Urban milestones: How has Jerusalem changed in 2006?

On the eve of 2007, In Jerusalem takes a look back at the major stories of 2006.

barkat 298.88 (photo credit: Ariel Jerozolimski)
barkat 298.88
(photo credit: Ariel Jerozolimski)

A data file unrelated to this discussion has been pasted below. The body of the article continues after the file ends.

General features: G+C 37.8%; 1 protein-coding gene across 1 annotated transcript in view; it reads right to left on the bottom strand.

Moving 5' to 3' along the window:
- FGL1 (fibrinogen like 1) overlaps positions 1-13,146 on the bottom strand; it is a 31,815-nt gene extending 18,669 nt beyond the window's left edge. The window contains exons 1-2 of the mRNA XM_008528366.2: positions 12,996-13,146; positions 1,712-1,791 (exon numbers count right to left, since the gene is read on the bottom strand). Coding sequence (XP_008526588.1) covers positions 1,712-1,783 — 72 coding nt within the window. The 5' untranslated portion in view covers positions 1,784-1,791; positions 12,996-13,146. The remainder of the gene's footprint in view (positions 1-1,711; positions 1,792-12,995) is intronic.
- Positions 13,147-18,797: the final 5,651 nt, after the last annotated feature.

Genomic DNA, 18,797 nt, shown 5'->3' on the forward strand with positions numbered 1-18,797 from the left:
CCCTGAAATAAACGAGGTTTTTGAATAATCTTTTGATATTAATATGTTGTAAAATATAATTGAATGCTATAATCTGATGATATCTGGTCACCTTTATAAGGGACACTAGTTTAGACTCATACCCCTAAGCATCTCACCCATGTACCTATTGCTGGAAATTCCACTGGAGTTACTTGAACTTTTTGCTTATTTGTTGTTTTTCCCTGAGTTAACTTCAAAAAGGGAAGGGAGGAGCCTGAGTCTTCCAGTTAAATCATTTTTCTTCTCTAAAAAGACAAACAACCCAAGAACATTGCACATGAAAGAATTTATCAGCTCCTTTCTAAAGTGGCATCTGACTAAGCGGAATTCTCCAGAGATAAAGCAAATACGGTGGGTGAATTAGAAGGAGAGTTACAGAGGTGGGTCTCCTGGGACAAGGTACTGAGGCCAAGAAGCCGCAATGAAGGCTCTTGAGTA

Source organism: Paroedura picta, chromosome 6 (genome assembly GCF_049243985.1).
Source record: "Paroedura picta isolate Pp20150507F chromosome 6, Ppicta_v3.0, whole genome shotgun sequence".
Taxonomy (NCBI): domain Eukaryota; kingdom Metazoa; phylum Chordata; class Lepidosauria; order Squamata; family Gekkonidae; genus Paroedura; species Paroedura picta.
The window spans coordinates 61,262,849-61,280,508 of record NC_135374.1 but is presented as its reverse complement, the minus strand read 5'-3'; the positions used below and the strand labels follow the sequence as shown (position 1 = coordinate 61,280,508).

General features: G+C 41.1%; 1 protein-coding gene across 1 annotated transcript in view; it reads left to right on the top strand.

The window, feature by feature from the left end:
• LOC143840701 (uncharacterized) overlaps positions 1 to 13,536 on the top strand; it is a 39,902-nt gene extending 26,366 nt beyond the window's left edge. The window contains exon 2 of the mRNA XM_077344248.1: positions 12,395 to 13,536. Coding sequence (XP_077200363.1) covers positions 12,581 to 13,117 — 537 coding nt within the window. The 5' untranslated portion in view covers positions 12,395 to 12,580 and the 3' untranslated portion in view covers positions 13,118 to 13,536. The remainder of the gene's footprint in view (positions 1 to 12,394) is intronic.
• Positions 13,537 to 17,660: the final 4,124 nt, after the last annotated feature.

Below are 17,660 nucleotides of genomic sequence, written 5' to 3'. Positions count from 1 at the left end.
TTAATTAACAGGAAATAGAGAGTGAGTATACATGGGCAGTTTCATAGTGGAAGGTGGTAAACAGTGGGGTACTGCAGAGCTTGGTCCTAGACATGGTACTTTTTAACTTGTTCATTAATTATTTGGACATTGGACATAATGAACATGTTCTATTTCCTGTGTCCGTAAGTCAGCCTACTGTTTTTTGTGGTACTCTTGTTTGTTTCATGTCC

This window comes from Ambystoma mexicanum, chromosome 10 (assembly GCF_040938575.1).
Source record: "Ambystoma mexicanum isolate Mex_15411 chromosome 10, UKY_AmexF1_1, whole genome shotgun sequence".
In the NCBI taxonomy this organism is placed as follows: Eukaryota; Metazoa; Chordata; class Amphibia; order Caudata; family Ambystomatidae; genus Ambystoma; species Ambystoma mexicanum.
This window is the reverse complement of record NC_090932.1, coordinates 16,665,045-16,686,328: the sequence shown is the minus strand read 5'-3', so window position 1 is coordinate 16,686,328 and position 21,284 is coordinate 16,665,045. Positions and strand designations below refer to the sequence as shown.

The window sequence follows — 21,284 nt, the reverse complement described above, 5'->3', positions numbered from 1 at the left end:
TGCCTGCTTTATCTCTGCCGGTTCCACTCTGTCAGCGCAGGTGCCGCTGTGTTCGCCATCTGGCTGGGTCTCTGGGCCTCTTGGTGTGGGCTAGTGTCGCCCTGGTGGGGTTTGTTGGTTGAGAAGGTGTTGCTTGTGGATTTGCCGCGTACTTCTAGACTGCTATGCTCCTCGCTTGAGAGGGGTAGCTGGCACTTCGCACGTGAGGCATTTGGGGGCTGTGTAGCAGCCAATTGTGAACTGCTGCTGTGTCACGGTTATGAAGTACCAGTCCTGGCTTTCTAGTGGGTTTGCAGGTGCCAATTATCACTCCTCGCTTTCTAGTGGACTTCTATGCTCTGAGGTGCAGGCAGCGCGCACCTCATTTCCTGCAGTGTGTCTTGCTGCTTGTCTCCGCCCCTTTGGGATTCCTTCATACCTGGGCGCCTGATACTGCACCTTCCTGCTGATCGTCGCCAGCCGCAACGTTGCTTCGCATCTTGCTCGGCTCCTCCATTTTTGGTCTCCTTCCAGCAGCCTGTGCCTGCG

What a year it's been. From Mayor Uri Lupolianski's surprise about-face on the Safdie Plan to the rebellion in Nir Barkat's party, In Jerusalem has diligently tracked this year's news. On the eve of 2007, we take a look back at the major stories of 2006. Light Rail gathers steam As of December 2005, CityPass, the consortium building the light rail, had not raised funds for the project and while the city had completed the necessary infrastructure work to enable it, work on the tracks had not yet been carried out. According to light rail spokesman Shmulik Elgrably, the project has notched up two major achievements this year: CityPass has raised $2 billion, and work has begun on the tracks in four areas. Tractors have dug to a depth of 1 m. on two sites on Herzl Boulevard, in Pisgat Ze'ev and downtown. The first track was laid a month ago at a ceremony attended by Prime Minister Ehud Olmert. Workers are now pouring concrete and tracks will be laid in the near future. Half the tracks are already in the country, and will be laid by a special machine, the Appitrack, which can install the 13.8 km. of tracks at a rate of 170 m. a day. The first carriage, currently being produced in France, is scheduled to arrive in Israel in June. Work on the Blue Line for high-grade buses - which will run from Derech Hebron to Ramot - has been completed from Derech Hebron to King George Avenue and in the opposite direction from Ramot to Rehov Shmuel Hanavi. Work on the section from Yehezkel to Strauss streets, says Elgrably, will be carried out in 2007. Now all that remains, Elgrably claims, is to choose the design of the buses, which will be powered by hybrid engines and will have a capacity of 180 passengers. The line will open at the end of 2008 together with the Red Line, which will carry the light rail carriages. The municipal subsidiary Eden, he says, is now working at a great pace to finish the public works downtown for the Red Line. Work has been completed on Rehov Agrippas and is nearly finished on Rehov Hillel. "We are always faced with a dilemma - to work fast but not to disturb people too much," says Elgrably. While he acknowledges that in certain areas infrastructure works have been carried out intermittently, he claims some people appreciate the "breathing space" provided by the breaks. Work was slow during the intifada because the CityPass company had difficulty raising funds at the time. "Jerusalem is the first project done according to the system of BOT [Build Operate Transfer]," he says. "This process takes longer because the government doesn't decide what to do and when." Elgrably points to one advantage of upgrading the city's infrastructure for the light rail: More building permits can now be granted in the Central Bus Station area. Previously, he says, the water, drainage and sewage infrastructure was insufficient to support growth. Work on the Calatrava Bridge at the entrance to the city is also progressing rapidly. Some of its parts are being produced at a factory in the Haifa Port; others are now on an Israel-bound ship from Italy. Four new light rail lines are apparently in the works, but according to Elgrably no decisions have yet been made regarding timing or location. Stay tuned for 2007: Elgrably promises it will be an eventful year. The break-up By the end of last year, two members of Nir Barkat's list on the city council provided a local mini-scandal: Ruth Ralbag and Avi Kostelitz decided not to vote against the budget for 2006, unlike all the other members of the opposition. The local press announced the death of Barkat's party, since it wasn't the first but the second time that the two had acted independently. It turned out that the announcements were premature. In fact, it took Ralbag and Kostelitz almost a year to reach, from that day in December 2005, the decision to split with Barkat. On their way to full independence some two months ago, they also dragged along city council member Meir Turgman and left Barkat with only two faithful members. All the lists in the opposition criticized the decision, reminding the rebels that strength was only to be found in unity. The three members of the new "Love of Jerusalem" list swear that they have no intention of joining the coalition of Mayor Lupolianski, and once again, the local press and some members of the opposition are convinced that it is only a matter of time before they cross the line. Unsage counsel By the end of 2005, the situation between Mayor Uri Lupolianski and city attorney Yossi Havilio seemed desperate. This year brought no healing to this bleeding wound and the two finally met in court: Lupolianski fired Havilio, who immediately appealed to the labor court to cancel his dismissal. This unfinished saga has already cost the municipality (i.e. taxpayers) almost NIS 1 million, and according to city council member and strong Havilio supporter Sa'ar Netanel, it might go far beyond that sum. The main issue between the two is a clash between strict interpretation of the law and the will of the mayor as it pertains to fixing problems in the city: In an emergency case, Lupolianski allowed students from the private haredi education system to use public buildings. In Lupolianski's eyes, it was only one of his privileges as a mayor of all the citizens. For Havilio, it was a sheer infraction to the law, which specifies that the use of public buildings is reserved only for public institutions. From then on, it brought the two again and again to court. After a few rounds, Lupolianski announced he couldn't work with Havilio, expecting the attorney to understand the allusion. Havilio understood and decided to fight back. Two and a half years later Havilio is still in Kikar Safra, Lupolianski is still determined to get rid of him and the whole issue is in the hands of the labor court. The coalition was and still is behind the mayor, and almost all the opposition, except for the three who split from Barkat's list, support him. The outlook for 2007: the fight will go on. Also going will be the taxpayers' money, to pay for the mayor's private attorney. Fighting over the rainbow August 15, 2005, was the date scheduled for the international gay pride parade in the streets of Jerusalem. Since that same date was chosen by the government for the withdrawal from the Gaza Strip, the gay community decided to to postpone it to the next year, and hold a simple parade on June 30. That parade ended with three people stabbed by a haredi assailant, one of them seriously wounded. The attacker was later sentenced to 15 years in prison. The 2006 parade was scheduled for November 10. The public outcry was so intense that it ended up in riots by the religious community, and a rather unexpected union between the haredi, religious-Zionist, and religious Muslim and Christian sectors. At the last moment, the gay community decided to accept a police proposal and the parade turned into a rally at the Givat Ram stadium. Meanwhile, the money allocated to the Open House (the parade's organizers) is coming in slowly. Time and again the leaders of the Open House and the gay community have appealed to the High Court to obtain their share of public money to finance their social and educational activities, which are available to all who need them, which includes some residents from the religious and haredi communities. The last time they took the matter to the court, it ended up with a judge's decision that had a tremendous impact on all the cultural venues in the city: Judge Yehudit Tzur decided to freeze all allocations from the municipality to cultural institutions until the criteria for the Open House are well defined. The municipality, which was in no hurry, was given an extension, and again didn't respect the new deadline. Now no one is getting money: No theaters, orchestras or dance ensembles financed by the municipality have received their allocations for the year 2006. The forecast for 2007, according to city council member Sa'ar Netanel, is not comforting and the directors of all the culture institutions are desperately trying to survive. Not going west The plan to develop Jerusalem to the west, known as the Safdie Plan (after its architect, Moshe Safdie), mobilized one of the largest coalitions of activists ever known in the city: A group of about 20 different organizations, led by the Society for the Protection of Nature in Israel's Jerusalem branch, reacted with a strength and determination rarely seen before, especially on green issues. The main idea behind the plan was that since the city cannot - mostly for political reasons - develop in the east, there is no other choice than to go west. The green coalition members pointed out that the plan would mean an unbearable sacrifice of the landscape and environmental assets surrounding the city, and that it would be an ecological disaster. They prepared an alternative plan, based on the available room for building inside the city, as an answer that would not necessitate destruction of the green areas to the west. During all this time, the main struggle was between the associations that are members of the coalition and the different construction and planning committees: first the local one at the municipality level, and then the district commission at the Interior Ministry and finally the National Council for Planning. The Jerusalem Institute for Israeli Studies hosted meetings and workshops dedicated to the issue, which were attended by citizens, greens, architects and of course builders and their representatives. The director-general of the municipality, Eitan Meir, and the head of the Jerusalem Development Authority, Ezri Levy, were outspokenly in favor of the Safdie Plan. More than 20,000 signatures opposing the plan were gathered, and Knesset members, intellectuals and artists voiced their opposition and demonstrated in front of the ministry to express it. But the mayor's voice was not heard during all the debate, as if he was not part of the discussion, thus the total surprise caused by his recent declaration stating that Jerusalem, in fact, didn't need the Safdie Plan and that he would prefer the alternatives. Since his first declaration on the matter, Lupolianski has become more and more openly supportive of the position held by the green coalition and last week, he officially sent a letter to the head of the Interior Ministry, asking to freeze the Safdie Plan. The answer was that it was not a municipality issue anymore. The final decision has been taken off the agenda of the national committee meeting of January 2 and the confusion among the greens is increasing. The trouble with Wisconsin The Wisconsin program - or in its Hebrew name Mehalev, a Hebrew acronym for "From national security allocations to employment," is a national project that was first established in four locations, including the capital. The idea was to help chronically unemployed people to get back to work and to stop living on national security allocations. Four foreign organizations with experience in this field gained the tenders offered by the government, including the British group Amin which opened its offices in Jerusalem. It didn't take long before community organizations began to criticize and attack the program, claiming that it would just be a way to fill up the coffers of private companies and deprive the unemployed of what was left of their dignity. And indeed, almost from the first day it operated, the employees of Amin in Jerusalem witnessed a daily vigil of activists, who tried to prevent citizens from getting into what they called a trap, or at least to warn them and brief them on their rights. But there was another organization, Yedid, that decided to act differently: They declared that although they were against the privatization of training for the unemployed, it was a government decision and a fact they could not ignore. So while activists from Singur Kehilati and Mehuyavut stood outside, fought the program and tried to teach the people their rights, the people from Yedid obtained a room inside, and did almost the same: They warned the unemployed called to Amin, explained to them their rights, and eventually represented some of their cases judicially. Things went on like this for months, until the new government was formed at the beginning of the year and Eli Yishai from Shas obtained the Industry, Trade and Labor portfolio. Yishai immediately announced he would bring considerable changes to the system and indeed, the rules have become smoother and more considerate - especially for single mothers and citizens over 55 years old. Meanwhile, a few important changes occurred inside Amin: It started with the firing of Meshi Shraiber, the Israeli associate of the British directors. Then Reuben Avergil, once a Black Panther and a social activist, who worked at Amin as a consultant, left. However, the figures delivered this week by the Labor Ministry are clear: A considerable drop in the number of unemployed for the last month. Cultural kaleidoscope For years it was accepted that there's nothing to do in Jerusalem apart from a visit to the Western Wall. Even the many young people who discovered the world-class Ha'oman 17 club a few years ago used to arrive directly at the venue and then went back home to the center of the country, without even looking at the rest of the city. And then one day, about two years ago, the situation began to change. As the intifada started to fade away from the city streets, and the promotion company Ariel was created, the list of cultural events in Jerusalem began to get longer. By the end of last year, and even more so this year, the number and variety of cultural events all over the city has become such that it is difficult to attend them all. The system behind this change is rather simple. Since the municipality budget for culture is small (NIS 4 million until last year) and the government subsidies are not always assured (it dropped last year from NIS 25m. to 17m.), the solution provided by Ariel was the only one: to produce large and popular cultural events through private investments, with space for advertisers. The result was that more and more citizens could attend events throughout the year, free of charge or at very low cost. This created the feeling that there wasn't a dull moment in the city. At the end of last year, Ariel CEO Zion Turgman announced, "Next year it will be even wider and richer than anyone ever thought," and indeed, it seems that Turgman succeeded, at least regarding the number of events. There was hardly a week without a festival, a fair or another special program - many of them organized by Ariel and others by City Hall. The list is impressive: The Israel Festival, an art festival sponsored by the municipality, the film festival, a food festival, the book fair, the Oud Festival, the International Puppet Festival and many more. This year also saw the huge reopening of the Hutzot Hayotzer fair in its original location at Sultan's Pool, which attracted nearly 200,000 visitors to the city, including guests from the then war-torn north. But not everybody is satisfied with this turn of events. Some people, most of them heads of cultural institutions and/or artists, say that quantity has won out over quality, and that most of these events are fairs - meaning that the bargain or entertainment aspect is more prominent than the artistic one. But the fact is that it has really been a year full of events. Tolerance not accepted Toward the end of last year, the Los Angeles-based Simon Wiesenthal Center (SWC) was set to begin work on the Center for Human Dignity-Museum of Tolerance on Rehov Hillel. Approved during former mayor Ehud Olmert's term and granted a building permit during Mayor Uri Lupolianski's tenure, the $200 million center was to have been a 240,000 square feet facility that could accomodate up to 4,000 visitors a day. The Frank Gehry-designed museum was planned to include a separate museum for adults and children aged four to 11. It was also to have boasted a theater for the performing arts, an educational center, a grand hall, an international conference center, a video library and a gallery for changing exhibitions. "I'm proud to say as the head of a major Jewish organization, our largest project will be in Jerusalem," Rabbi Marvin Hier, dean of the SWC, told In Jerusalem last year. "If we're fortunate enough to head major organizations, we should have a center in Israel because Israel is the epicenter of Jewish life." But last December, the project hit a snag when Muslim graves were discovered at the site. After an archeology inspector from the Antiquities Authority discovered the graves, work was stopped in that specific area, but work continued above ground. In February, the Anti-Defamation League called on the SWC to pause in its construction of the museum. Shortly afterward the High Court of Justice issued a temporary injunction halting work for a 30-day period during which mediation was carried out between the SWC and Karameh, the human rights group fighting the project. Seven months of arbitration followed, which proved unsuccessful. "We tried to find a compromise but the Islamic groups were simply unwilling to compromise," Hier said in September. In October, the High Court once again ordered the groups to attempt to reach an agreement. The project is currently on hold. Near and deer For years Gazelle Valley, a 227-dunam green oasis that is home to 25 gazelles, has been a source of conflicting interests. Officially called the Valley of Mountain Fruit, the strip lies next to the Begin highway. In the late 1990s, a plan to develop the area as a residential and commercial site caused kibbutzim Ma'aleh Hahamisha and Kiryat Anavim to abandon the apple and cherry orchards they had been growing there. For nearly five years, area residents and environmental and social change groups fought the real estate plans. They claimed the area was zoned as open space and developing it would affect the quality of life of the residents of the surrounding neighborhoods and pose a threat to the gazelles. In 2002, the development plan was rejected by the District Construction and Planning Committee and the activists won their first battle. They earned another major victory last November when the road safety section of the city's Department of City Improvement posted a deer crossing sign between Herzog Boulevard and the Begin highway. Earlier this month the activists submitted a final plan to the Planning Committee for the establishment of a nature park that would create a permanent home for the wildlife.